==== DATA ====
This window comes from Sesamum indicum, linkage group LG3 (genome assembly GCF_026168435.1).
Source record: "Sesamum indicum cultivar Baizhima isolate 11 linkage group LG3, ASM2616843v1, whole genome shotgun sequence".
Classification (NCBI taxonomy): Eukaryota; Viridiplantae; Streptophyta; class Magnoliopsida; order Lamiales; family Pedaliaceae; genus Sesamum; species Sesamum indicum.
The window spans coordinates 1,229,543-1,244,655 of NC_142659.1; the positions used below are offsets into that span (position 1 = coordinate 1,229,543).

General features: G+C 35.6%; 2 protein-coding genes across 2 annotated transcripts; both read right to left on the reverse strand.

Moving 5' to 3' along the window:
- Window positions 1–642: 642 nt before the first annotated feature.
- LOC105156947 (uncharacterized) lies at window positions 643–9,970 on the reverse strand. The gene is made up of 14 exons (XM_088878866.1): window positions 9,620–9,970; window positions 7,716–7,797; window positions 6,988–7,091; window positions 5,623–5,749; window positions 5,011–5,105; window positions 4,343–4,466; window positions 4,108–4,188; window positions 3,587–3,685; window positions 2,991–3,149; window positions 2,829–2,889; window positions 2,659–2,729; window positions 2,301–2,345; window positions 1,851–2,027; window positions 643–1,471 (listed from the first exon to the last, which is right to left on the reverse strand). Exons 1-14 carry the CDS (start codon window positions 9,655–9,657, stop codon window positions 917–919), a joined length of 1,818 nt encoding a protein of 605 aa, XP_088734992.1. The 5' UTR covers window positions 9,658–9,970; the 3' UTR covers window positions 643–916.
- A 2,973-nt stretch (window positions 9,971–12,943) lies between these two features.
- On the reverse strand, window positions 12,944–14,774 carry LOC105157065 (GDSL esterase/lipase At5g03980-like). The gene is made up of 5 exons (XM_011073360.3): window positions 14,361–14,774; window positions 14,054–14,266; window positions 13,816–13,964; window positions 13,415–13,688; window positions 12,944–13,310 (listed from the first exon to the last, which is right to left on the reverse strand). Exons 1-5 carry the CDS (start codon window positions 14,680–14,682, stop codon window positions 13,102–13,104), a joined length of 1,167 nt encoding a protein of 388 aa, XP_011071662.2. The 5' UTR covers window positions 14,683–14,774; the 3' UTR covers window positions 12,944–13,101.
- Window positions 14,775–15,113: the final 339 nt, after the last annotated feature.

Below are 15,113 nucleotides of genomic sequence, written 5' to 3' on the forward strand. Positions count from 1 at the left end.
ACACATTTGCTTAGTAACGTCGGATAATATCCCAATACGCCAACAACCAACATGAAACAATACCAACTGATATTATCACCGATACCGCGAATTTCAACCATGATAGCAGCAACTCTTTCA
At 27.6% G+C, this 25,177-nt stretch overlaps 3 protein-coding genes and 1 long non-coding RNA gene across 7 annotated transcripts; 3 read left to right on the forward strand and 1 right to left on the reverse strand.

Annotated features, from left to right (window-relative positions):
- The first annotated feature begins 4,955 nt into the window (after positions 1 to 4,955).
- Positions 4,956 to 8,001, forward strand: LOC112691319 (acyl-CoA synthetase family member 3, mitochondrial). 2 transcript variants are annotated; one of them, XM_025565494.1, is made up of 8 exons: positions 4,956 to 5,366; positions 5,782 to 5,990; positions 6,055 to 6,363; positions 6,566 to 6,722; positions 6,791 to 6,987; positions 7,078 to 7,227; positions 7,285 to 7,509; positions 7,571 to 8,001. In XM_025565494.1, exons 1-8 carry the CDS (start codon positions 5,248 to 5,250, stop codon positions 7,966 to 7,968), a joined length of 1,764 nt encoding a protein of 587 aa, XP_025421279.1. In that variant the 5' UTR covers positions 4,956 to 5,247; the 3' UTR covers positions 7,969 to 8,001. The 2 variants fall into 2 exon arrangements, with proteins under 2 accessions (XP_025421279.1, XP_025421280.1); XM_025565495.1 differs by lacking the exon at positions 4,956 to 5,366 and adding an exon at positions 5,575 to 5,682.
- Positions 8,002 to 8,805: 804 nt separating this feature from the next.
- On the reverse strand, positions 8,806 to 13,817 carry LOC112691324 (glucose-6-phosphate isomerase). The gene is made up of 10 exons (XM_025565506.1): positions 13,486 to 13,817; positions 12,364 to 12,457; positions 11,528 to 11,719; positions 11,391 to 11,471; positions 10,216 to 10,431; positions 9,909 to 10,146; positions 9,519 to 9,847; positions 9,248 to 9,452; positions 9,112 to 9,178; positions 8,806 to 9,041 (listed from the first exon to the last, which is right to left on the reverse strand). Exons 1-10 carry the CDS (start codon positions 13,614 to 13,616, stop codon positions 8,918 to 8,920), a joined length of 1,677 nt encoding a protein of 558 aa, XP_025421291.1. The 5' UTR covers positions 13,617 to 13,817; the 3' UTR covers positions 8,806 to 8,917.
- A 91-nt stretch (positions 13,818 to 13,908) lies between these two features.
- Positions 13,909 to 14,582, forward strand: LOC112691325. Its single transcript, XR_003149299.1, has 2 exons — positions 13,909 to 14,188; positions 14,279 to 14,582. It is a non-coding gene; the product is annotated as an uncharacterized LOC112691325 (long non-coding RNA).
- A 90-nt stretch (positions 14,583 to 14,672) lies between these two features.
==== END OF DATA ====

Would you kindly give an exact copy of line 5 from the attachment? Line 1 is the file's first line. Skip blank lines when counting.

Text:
General features: G+C 35.6%; 2 protein-coding genes across 2 annotated transcripts; both read right to left on the reverse strand.